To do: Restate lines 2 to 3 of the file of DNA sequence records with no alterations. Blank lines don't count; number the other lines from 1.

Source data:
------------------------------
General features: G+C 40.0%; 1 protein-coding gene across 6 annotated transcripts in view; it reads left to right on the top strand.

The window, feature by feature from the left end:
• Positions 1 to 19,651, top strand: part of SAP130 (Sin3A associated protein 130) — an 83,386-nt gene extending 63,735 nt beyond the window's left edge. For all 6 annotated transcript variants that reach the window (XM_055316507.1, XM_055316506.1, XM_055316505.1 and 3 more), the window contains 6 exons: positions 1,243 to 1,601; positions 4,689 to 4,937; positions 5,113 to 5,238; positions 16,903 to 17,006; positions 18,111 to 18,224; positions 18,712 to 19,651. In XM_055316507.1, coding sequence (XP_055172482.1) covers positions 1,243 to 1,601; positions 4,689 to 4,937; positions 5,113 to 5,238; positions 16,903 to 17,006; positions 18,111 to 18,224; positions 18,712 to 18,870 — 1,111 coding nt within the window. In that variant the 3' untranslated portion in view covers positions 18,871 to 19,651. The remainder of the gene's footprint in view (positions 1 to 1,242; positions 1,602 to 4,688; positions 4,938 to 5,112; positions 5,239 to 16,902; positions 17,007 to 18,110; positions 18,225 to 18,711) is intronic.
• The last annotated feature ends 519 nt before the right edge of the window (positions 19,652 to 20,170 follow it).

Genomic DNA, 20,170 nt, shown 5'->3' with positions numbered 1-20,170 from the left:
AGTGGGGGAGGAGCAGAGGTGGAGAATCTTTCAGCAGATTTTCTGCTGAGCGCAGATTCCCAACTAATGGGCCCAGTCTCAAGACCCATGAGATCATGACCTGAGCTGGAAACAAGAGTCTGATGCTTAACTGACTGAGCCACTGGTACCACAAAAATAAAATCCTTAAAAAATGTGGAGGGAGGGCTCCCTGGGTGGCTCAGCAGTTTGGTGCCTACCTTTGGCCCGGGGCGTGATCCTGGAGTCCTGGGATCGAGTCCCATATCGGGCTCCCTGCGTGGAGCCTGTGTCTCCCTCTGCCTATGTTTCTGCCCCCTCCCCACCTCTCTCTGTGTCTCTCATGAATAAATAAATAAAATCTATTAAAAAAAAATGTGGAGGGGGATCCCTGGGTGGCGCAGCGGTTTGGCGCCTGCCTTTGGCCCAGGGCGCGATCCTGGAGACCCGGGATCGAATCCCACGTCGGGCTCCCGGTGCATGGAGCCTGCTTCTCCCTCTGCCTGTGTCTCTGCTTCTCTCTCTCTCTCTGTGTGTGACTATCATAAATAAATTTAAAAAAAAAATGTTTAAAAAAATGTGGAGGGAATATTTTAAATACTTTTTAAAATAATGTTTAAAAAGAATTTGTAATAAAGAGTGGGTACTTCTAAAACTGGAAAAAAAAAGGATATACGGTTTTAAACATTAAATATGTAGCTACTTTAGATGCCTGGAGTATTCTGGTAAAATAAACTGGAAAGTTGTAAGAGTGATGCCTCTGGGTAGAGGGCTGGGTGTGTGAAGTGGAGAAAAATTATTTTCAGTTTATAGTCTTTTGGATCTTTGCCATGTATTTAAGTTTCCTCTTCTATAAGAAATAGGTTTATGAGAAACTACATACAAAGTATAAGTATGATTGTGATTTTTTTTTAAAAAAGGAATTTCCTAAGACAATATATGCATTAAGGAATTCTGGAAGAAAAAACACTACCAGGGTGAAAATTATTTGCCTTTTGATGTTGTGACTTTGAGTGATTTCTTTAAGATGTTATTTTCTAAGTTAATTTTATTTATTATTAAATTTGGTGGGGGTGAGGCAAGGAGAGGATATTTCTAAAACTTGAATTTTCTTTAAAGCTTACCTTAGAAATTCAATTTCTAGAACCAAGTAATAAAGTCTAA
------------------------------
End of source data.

The window, feature by feature from the left end:
• Positions 1 to 19,651, top strand: part of SAP130 (Sin3A associated protein 130) — an 83,386-nt gene extending 63,735 nt beyond the window's left edge. For all 6 annotated transcript variants that reach the window (XM_055316507.1, XM_055316506.1, XM_055316505.1 and 3 more), the window contains 6 exons: positions 1,243 to 1,601; positions 4,689 to 4,937; positions 5,113 to 5,238; positions 16,903 to 17,006; positions 18,111 to 18,224; positions 18,712 to 19,651. In XM_055316507.1, coding sequence (XP_055172482.1) covers positions 1,243 to 1,601; positions 4,689 to 4,937; positions 5,113 to 5,238; positions 16,903 to 17,006; positions 18,111 to 18,224; positions 18,712 to 18,870 — 1,111 coding nt within the window. In that variant the 3' untranslated portion in view covers positions 18,871 to 19,651. The remainder of the gene's footprint in view (positions 1 to 1,242; positions 1,602 to 4,688; positions 4,938 to 5,112; positions 5,239 to 16,902; positions 17,007 to 18,110; positions 18,225 to 18,711) is intronic.